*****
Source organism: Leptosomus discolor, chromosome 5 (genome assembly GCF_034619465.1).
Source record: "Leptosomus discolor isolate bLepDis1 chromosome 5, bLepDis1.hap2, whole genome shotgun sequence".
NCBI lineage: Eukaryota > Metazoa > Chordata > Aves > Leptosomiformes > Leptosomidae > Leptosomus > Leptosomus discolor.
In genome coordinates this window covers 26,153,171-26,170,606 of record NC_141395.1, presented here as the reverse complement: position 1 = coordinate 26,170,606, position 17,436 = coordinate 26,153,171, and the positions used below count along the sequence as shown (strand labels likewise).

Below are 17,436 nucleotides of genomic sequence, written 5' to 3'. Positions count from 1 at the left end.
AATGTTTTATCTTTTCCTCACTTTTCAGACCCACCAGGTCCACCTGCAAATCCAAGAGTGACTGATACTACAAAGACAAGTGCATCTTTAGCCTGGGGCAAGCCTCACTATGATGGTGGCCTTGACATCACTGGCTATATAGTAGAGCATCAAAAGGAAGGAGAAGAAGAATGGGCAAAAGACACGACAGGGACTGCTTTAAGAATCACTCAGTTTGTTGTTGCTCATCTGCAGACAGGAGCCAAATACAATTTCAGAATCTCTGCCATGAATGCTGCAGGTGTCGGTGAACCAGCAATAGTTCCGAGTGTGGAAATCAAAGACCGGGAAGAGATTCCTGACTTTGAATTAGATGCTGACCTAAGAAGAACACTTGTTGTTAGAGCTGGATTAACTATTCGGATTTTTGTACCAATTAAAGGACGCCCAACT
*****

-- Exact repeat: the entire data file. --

Source organism: Leptosomus discolor, chromosome 5 (genome assembly GCF_034619465.1).
Source record: "Leptosomus discolor isolate bLepDis1 chromosome 5, bLepDis1.hap2, whole genome shotgun sequence".
NCBI lineage: Eukaryota > Metazoa > Chordata > Aves > Leptosomiformes > Leptosomidae > Leptosomus > Leptosomus discolor.
In genome coordinates this window covers 26,153,171-26,170,606 of record NC_141395.1, presented here as the reverse complement: position 1 = coordinate 26,170,606, position 17,436 = coordinate 26,153,171, and the positions used below count along the sequence as shown (strand labels likewise).

Below are 17,436 nucleotides of genomic sequence, written 5' to 3'. Positions count from 1 at the left end.
AATGTTTTATCTTTTCCTCACTTTTCAGACCCACCAGGTCCACCTGCAAATCCAAGAGTGACTGATACTACAAAGACAAGTGCATCTTTAGCCTGGGGCAAGCCTCACTATGATGGTGGCCTTGACATCACTGGCTATATAGTAGAGCATCAAAAGGAAGGAGAAGAAGAATGGGCAAAAGACACGACAGGGACTGCTTTAAGAATCACTCAGTTTGTTGTTGCTCATCTGCAGACAGGAGCCAAATACAATTTCAGAATCTCTGCCATGAATGCTGCAGGTGTCGGTGAACCAGCAATAGTTCCGAGTGTGGAAATCAAAGACCGGGAAGAGATTCCTGACTTTGAATTAGATGCTGACCTAAGAAGAACACTTGTTGTTAGAGCTGGATTAACTATTCGGATTTTTGTACCAATTAAAGGACGCCCAACT